A pen, a passport, a mission for Laos
In Laos, where books are a rare commodity, one mystery writer puts the nation in print – and helps put books in the nation.
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Mr. Cotterill’s relationship to the wise septuagenarian coroner/medium/sleuth resembles that of Sir Arthur Conan Doyle to Sherlock Holmes. Together, author and protagonist make for a memorable team in unraveling the murder mysteries that haunt their land.
Except in Cotterill’s case, the land is Laos. A small communist holdout between Thailand and Vietnam, it’s a country where books are curiosities: Homegrown literature is almost nonexistent in Laos, and publishing is mostly limited to textbooks.
But now the London-born author is putting Laos on the literary map as a backdrop for his mystery novels featuring an all-Lao cast of characters. He’s also lending a hand in a campaign to distribute children’s books to Lao kids.
“The idea of reading for pleasure is missing in Laos,” says Cotterill, a longtime teacher and child-protection advocate in Southeast Asia and Africa who now lives in Thailand. “Few people even own books.”
Cotterill’s bibliophilic protagonist is no exception. Dr. Siri treasures his battered French dictionary and his antiquated pathology textbook; soon, though, even these perish in flames sparked by a grenade intended for him.
In the novels, Dr. Siri is a latecomer to sleuthing; likewise, Cotterill is a late-blooming writer.
A ruddy-cheeked man with boyish features, a toothy smile, and wavy hair bunched into a raffish knot, Cotterill picked up the pen only a few years ago. While contributing essays and editorial cartoons to Thai papers, he tried his hand at two detective novels, which were published in Thailand. They sold, he quips, “two and a half copies a month at the height of their popularity.... Did I give up? Absolutely!”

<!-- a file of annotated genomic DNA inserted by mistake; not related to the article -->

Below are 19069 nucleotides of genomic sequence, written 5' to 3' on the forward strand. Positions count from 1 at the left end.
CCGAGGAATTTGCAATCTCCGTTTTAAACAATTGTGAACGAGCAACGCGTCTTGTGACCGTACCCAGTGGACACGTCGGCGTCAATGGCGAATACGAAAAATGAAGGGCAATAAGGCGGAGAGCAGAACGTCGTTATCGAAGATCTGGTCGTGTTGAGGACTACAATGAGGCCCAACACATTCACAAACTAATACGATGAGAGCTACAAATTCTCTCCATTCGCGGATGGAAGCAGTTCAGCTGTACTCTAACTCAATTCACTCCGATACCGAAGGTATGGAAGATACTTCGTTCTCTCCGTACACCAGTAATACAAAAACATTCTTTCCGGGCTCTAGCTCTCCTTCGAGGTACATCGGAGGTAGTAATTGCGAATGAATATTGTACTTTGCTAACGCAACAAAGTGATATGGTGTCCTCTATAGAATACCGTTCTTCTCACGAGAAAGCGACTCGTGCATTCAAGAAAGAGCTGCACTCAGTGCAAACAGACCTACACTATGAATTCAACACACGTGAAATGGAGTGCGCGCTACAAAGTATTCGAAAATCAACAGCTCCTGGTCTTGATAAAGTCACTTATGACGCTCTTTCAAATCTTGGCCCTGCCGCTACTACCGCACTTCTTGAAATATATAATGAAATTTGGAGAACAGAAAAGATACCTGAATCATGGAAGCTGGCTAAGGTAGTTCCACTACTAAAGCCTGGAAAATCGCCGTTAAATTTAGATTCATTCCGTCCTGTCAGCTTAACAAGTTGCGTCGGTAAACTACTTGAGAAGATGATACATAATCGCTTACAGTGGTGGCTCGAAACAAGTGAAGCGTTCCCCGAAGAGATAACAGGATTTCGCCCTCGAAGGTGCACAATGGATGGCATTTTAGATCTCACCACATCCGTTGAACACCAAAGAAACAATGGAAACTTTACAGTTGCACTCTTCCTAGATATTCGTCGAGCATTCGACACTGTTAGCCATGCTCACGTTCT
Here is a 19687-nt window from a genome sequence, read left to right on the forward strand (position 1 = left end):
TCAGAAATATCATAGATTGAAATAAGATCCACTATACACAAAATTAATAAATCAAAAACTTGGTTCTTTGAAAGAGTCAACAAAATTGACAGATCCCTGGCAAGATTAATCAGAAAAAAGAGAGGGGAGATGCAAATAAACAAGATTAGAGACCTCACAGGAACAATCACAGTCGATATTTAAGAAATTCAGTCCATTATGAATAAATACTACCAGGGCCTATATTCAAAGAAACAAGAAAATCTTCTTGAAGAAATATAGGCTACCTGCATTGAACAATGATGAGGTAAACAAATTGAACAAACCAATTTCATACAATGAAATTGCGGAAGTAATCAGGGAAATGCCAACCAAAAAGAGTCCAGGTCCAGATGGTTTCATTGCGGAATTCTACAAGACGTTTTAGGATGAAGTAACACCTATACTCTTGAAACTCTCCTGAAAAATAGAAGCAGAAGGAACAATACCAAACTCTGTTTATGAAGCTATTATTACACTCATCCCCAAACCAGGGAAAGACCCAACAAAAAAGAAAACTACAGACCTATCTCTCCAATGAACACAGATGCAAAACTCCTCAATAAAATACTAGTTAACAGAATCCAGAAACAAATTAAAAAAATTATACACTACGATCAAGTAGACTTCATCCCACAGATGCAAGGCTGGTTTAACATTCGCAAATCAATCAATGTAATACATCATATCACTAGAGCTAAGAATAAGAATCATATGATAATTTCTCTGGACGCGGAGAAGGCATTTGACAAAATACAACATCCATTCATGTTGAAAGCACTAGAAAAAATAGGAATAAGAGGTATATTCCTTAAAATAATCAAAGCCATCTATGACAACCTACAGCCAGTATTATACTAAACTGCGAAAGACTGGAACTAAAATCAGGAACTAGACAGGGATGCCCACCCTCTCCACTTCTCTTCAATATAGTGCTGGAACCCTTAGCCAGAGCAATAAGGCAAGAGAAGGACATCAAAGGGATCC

“The Coroner’s Lunch” debuted in 2004, recounting Dr. Siri’s adventures in the turbulent year of 1976: The doctor is appointed state coroner after the Lao royal family has been deposed by the communist Pathet Lao movement, and the professional classes have fled.
To Cotterill’s surprise, the book was an instant hit. “Suddenly all hell broke loose,” Cotterill recalls. “I started to get fan mail and there were reviews in mass-circulation newspapers.” The New York Times Book Review called the novel “wonderfully fresh and exotic.” The book was shortlisted for this year’s Dagger Award by the British Crime Writers’ Association, and Cotterill’s novels have been translated into French, Swedish, Italian, and Japanese.
Last year Cotterill quit his post as a lecturer at Chiang Mai University in northern Thailand to embark on a full-time writing career. The sixth Dr. Siri book, “The Merry Misogynist,” is due out next August in the US, and Cotterill is already working on the seventh.
Along with introducing Laos to foreign readers, the books benefit the country in other ways, too. During a recent tour in the US, the author ended readings by asking fans to help buy books for Lao kids. It was “for Dr. Siri,” he told them.
“Readers can fall in love with a character, and I am the representative of that character,” Cotterill explains. “People are often wary of giving donations to strangers,” he adds, “but in this case it’s someone they know they can trust ... even if he’s a fictional character.”